Another domino falls as Hollande pushes France into depression
If French President François Hollande thinks he can assuage the bond markets by dishing out tax-heavy austerity instead of genuine reform, he has been given very bad advice.
By Ambrose Evans-Pritchard
30 Sep 2012
His tragically-misguided budget offers no strategic plan to reverse — or even to stop — thirty years of slow national decline. He offers no worthwhile measures to slim the Leviathan state, now a Nordic-sized 55pc of GDP, without Nordic labour flexibility or Nordic free markets.
He does not tell us how he will stem the slide in France’s share of eurozone exports over the last decade, down from 17pc to 13pc, or what he will do about the disastrous swing in France’s trade balance from a surplus of 2.5pc of GDP to a deficit of 2.4pc since 1999.
He proposes nothing credible to restore France’s viability within EMU, or to stop public debt spiralling beyond 90pc of GDP. Instead he has served up the most drastic retrenchment in forty years, at the worst possible time, and in the worst possible way. And markets are supposed to applaud?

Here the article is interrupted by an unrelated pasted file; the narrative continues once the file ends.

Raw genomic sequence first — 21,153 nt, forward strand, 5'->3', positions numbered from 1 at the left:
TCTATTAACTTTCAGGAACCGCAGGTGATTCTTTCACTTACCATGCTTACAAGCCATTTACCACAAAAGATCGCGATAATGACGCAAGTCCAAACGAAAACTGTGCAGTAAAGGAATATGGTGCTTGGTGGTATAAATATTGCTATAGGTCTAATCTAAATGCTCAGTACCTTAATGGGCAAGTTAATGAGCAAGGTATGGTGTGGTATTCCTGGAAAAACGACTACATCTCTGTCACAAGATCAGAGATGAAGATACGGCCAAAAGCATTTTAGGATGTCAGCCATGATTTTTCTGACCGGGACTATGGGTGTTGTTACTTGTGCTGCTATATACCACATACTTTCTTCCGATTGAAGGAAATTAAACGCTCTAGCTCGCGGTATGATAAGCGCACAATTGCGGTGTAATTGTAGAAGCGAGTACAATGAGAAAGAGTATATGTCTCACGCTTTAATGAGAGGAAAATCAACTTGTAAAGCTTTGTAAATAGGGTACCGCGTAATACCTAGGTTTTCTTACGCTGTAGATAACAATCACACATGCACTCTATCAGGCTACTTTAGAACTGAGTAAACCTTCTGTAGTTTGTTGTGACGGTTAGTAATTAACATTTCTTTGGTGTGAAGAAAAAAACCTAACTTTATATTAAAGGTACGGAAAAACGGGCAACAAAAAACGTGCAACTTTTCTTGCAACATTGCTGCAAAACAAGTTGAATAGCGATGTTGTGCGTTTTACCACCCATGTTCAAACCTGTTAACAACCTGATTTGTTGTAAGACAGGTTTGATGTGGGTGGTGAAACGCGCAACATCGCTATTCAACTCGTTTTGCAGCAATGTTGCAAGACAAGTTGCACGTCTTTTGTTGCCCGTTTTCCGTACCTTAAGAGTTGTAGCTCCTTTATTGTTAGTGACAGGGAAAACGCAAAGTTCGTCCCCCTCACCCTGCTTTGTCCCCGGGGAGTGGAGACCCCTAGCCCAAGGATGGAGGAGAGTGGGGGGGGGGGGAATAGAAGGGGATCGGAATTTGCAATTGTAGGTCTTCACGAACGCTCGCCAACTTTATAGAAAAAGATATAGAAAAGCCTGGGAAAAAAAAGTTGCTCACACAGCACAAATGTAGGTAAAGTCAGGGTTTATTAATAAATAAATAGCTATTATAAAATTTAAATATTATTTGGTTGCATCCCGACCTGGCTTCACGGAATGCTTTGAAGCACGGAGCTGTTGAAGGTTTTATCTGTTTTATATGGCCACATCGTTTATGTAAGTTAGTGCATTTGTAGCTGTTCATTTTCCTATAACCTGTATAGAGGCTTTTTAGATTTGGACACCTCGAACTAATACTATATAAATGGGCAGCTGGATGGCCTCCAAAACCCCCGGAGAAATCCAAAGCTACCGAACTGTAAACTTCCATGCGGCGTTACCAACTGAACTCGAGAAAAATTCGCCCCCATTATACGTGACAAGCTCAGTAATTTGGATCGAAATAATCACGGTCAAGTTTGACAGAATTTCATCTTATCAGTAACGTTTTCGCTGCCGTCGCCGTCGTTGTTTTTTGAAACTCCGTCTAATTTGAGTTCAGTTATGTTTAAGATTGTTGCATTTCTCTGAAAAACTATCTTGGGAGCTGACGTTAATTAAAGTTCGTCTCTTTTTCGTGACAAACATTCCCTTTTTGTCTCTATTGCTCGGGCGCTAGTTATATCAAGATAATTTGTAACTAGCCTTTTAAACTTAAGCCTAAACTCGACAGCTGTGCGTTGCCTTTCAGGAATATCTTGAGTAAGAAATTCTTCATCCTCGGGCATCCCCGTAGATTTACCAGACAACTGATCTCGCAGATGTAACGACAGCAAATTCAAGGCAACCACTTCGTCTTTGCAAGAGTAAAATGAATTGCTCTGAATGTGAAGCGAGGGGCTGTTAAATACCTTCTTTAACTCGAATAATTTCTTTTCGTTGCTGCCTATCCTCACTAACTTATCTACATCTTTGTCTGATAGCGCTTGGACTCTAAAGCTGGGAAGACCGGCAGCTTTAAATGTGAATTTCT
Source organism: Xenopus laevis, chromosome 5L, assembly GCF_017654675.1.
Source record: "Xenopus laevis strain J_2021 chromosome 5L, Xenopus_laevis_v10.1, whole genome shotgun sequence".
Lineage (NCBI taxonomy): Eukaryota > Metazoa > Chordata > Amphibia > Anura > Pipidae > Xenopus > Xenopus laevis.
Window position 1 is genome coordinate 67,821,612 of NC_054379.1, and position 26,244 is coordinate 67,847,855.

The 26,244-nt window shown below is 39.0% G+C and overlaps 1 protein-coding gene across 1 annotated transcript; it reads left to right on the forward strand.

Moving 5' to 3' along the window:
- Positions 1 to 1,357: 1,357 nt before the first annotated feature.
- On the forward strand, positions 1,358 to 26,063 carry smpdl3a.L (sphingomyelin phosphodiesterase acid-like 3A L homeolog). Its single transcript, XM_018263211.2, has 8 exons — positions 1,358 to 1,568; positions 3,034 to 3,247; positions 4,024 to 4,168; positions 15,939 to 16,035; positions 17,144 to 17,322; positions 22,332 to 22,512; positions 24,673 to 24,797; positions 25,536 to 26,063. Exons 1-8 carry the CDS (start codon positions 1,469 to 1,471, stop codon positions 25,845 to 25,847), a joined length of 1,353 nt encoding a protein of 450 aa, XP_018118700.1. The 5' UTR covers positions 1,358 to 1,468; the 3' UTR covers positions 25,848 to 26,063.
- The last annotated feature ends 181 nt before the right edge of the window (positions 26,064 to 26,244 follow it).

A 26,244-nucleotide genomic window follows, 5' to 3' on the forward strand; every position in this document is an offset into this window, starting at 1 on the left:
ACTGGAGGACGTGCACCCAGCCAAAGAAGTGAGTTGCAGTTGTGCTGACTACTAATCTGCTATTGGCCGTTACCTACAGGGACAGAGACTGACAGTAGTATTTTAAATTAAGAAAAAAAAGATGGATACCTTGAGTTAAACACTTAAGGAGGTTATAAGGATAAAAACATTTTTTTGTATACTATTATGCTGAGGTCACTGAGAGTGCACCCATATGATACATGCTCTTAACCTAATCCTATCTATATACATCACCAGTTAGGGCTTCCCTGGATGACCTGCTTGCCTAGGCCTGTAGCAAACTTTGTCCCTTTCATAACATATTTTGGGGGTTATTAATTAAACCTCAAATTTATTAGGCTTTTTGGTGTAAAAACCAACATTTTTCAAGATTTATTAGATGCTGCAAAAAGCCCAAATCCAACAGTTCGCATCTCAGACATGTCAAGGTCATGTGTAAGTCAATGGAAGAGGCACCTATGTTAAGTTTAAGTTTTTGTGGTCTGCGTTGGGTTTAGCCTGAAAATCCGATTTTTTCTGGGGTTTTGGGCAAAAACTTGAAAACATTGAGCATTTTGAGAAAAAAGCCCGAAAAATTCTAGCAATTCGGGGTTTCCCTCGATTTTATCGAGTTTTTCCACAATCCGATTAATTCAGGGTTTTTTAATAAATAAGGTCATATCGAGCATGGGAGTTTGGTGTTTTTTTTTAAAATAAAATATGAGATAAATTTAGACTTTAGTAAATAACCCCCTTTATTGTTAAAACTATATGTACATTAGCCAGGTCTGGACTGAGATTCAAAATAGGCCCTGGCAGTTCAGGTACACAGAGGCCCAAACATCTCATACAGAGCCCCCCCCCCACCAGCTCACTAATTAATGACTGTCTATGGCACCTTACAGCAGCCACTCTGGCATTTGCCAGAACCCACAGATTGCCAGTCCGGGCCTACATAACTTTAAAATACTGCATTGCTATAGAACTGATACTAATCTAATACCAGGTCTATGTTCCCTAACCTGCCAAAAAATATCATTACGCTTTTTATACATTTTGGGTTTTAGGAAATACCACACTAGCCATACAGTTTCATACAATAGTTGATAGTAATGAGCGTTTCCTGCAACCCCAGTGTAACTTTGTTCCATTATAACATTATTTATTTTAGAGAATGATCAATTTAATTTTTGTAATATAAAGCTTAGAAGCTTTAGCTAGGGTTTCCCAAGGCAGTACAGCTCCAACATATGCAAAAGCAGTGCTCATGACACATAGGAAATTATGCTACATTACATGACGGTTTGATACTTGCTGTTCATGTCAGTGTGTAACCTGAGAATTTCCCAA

The budget will tighten discretionary fiscal policy by 2pc of GDP next year into the teeth of deepening depression, without offsetting monetary stimulus or exchange rate relief.
Mr Hollande likes to quote Leon Blum, the Popular Front leader of the interwar years. The reality could hardly be more cruel. He is replicating the disastrous deflation policies of Labour Chancellor Philip Snowden in 1931, before the Labour Party woke up to the delicious possibility that you could lift two fingers to the forces of reaction and leave the Gold Standard.